Things All Cloudy: Oracle Takes The Inevitable Plunge
The past week has witnessed Oracle making good on a pledge to adapt the (otherwise inevitable) shift towards cloud computing. The announcementcomes in an altogether different fashion, studded with overwhelming hardware and software resources, a fair mix of misdirection and a whole lot of competitor-bashing. Be reminded that the now embraced cloud computing model was once referred to as complete gibberish by Oracle CEO Larry Ellison. Well, as they say, it’s better late than never!
A collection of online cloud-based offerings, termed by the company as Oracle Public Cloud, have been surgically custom-designed to help safeguard Oracle’s territory against both old and new competitors, deploying web-based technologies to secure more customers. Oracle’s cloud suite has been described by Mr. Ellison as an outcome of approximately seven years of painstaking development.
Developing the particular cloud-based product line-up relies heavily on a design philosophy better known as “fusion” within the Oracle ecosystem, explained Mr. Ellison. The application set is a vivid indication of the engineering dexterity of a company better recognized for purchasing rather than building novel technologies. Mr. Ellison elaborated that Oracle had fundamentally needed to entirely recompose its software programs in order to make an equivalent online deployment possible. This is an “enormous effort” indeed, requiring the expertise of numerous engineers, as well as a hefty monetary investment. Contrary to the popular Oracle-attributed stereotype, “Simply buying things wouldn’t have been enough,” Mr. Ellison emphasized.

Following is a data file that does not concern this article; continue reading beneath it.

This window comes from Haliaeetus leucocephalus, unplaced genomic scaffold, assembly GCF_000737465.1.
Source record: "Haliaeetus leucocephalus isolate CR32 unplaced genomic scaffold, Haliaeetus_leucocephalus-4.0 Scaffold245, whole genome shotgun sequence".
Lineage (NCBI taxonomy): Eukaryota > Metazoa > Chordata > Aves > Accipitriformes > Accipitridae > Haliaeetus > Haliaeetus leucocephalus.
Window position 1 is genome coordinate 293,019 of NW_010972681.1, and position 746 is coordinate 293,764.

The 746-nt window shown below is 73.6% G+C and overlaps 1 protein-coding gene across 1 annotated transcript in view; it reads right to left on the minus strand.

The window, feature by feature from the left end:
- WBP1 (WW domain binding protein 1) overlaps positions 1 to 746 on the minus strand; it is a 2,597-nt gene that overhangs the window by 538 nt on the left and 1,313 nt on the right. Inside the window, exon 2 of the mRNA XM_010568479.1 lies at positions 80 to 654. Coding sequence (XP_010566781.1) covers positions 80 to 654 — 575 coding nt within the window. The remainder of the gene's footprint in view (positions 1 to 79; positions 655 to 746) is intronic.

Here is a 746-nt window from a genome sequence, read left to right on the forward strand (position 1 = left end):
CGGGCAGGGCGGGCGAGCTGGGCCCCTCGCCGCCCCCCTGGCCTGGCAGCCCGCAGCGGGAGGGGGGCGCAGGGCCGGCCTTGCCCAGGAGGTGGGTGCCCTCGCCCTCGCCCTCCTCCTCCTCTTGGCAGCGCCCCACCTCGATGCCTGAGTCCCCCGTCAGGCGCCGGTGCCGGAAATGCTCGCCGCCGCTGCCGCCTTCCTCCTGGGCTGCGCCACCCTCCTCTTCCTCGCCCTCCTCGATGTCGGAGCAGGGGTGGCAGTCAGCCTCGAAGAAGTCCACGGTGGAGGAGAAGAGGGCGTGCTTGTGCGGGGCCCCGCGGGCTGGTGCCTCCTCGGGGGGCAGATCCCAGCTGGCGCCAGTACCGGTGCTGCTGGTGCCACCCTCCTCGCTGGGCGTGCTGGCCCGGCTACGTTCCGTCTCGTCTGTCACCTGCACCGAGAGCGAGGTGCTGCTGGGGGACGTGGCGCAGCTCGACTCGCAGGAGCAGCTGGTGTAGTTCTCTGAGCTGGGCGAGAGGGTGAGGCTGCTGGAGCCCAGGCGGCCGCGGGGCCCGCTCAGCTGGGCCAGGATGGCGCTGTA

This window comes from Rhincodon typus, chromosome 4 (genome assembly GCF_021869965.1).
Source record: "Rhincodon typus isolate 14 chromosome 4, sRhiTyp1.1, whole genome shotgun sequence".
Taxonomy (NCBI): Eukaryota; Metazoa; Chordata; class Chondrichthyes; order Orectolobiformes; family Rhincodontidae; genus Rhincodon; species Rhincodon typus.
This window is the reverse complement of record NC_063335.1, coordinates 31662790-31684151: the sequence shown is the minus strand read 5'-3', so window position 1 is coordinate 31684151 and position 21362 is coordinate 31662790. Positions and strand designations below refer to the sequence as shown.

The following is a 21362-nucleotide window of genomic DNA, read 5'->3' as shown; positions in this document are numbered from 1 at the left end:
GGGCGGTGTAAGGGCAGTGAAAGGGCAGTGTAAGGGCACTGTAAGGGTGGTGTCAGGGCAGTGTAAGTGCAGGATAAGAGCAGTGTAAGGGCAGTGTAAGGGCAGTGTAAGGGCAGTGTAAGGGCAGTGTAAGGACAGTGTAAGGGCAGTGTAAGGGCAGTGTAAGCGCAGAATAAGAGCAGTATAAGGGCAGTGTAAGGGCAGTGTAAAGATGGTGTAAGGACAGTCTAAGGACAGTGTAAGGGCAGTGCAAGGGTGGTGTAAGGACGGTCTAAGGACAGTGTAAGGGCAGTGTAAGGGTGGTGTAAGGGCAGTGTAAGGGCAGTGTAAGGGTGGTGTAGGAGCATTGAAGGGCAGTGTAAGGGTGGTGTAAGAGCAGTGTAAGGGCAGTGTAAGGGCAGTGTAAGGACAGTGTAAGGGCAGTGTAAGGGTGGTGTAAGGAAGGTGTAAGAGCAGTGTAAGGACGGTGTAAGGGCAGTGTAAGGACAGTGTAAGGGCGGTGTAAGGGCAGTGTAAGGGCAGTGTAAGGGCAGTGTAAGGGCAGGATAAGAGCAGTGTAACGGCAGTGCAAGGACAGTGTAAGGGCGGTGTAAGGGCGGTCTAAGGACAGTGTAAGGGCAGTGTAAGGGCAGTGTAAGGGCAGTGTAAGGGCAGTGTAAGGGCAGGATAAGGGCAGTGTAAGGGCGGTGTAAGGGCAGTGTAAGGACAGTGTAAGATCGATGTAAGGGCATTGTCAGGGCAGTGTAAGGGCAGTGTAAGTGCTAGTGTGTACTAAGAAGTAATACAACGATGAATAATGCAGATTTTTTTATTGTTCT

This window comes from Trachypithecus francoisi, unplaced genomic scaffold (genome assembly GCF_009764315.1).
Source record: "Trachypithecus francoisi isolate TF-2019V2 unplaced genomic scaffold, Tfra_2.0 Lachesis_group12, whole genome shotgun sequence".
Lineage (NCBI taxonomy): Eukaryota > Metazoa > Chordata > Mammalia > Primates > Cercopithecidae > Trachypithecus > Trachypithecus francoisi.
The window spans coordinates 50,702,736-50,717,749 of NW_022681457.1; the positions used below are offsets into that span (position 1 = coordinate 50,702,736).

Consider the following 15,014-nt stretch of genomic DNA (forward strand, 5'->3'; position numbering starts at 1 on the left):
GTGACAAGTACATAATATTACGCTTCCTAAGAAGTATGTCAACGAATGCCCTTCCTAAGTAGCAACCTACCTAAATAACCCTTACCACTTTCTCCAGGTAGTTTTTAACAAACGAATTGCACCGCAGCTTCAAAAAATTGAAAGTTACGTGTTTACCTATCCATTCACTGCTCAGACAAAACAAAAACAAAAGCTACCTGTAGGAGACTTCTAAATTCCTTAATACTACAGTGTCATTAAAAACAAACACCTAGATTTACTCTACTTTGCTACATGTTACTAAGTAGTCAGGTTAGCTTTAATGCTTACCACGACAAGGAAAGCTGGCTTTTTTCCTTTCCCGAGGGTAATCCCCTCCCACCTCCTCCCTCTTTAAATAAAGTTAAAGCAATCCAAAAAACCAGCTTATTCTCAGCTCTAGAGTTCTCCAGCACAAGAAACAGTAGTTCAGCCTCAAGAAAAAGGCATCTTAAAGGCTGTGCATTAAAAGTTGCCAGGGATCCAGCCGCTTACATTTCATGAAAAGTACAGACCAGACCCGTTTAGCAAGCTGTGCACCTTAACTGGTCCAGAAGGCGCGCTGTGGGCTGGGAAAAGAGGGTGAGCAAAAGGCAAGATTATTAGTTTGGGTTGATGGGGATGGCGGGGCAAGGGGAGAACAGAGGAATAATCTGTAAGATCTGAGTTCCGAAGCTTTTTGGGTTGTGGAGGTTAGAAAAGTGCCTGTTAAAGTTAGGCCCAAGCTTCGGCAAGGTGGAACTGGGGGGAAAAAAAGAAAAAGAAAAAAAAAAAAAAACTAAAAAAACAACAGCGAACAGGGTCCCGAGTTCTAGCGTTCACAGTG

To spice up its offerings in cloud technology, Oracle has relied on acquisitions in the past, including RightNow Technologies and Taleo Corp (for about $ 3.4 billion combined). Oracle is set to purchase Collective Intellect Inc., which keeps track of and analyzes customer response on social media channels.
Oracle’s announcement is said to have been prompted by their long-time rival SAP’s move towards embracing the cloud. SAP brought its own cloud service to the table last month, providing as many as twenty-four online apps. Mr. Ellison, who is known for verbal attacks on competitors, pointed out that SAP does not possess a wide-ranging set of online products and is unlikely to do so until the end of this decade. “As usual, you can tell who Oracle is most worried about by the competitors they criticize most,” an SAP correspondent retorted.
Oracle aspires to reaching the $1 billion milestone in returns this year. Safra Catz, Oracle’s Chief Financial Officer, lately enlightened analysts by stating that Oracle’s cloud is going to be exceptionally profitable and also predicted that the operating margins for the cloud business will surpass 50 percent in the long-run.
The shift towards the cloud paradigm is bound to bring plenty of benefits for Oracle. Even if product sales and market acceptance fall slightly short of the seemingly overambitious targets, the returns will still be mounting on top of the company’s annual revenue of $37 billion and a market value of $ 137 billion.
By Humayun Shahid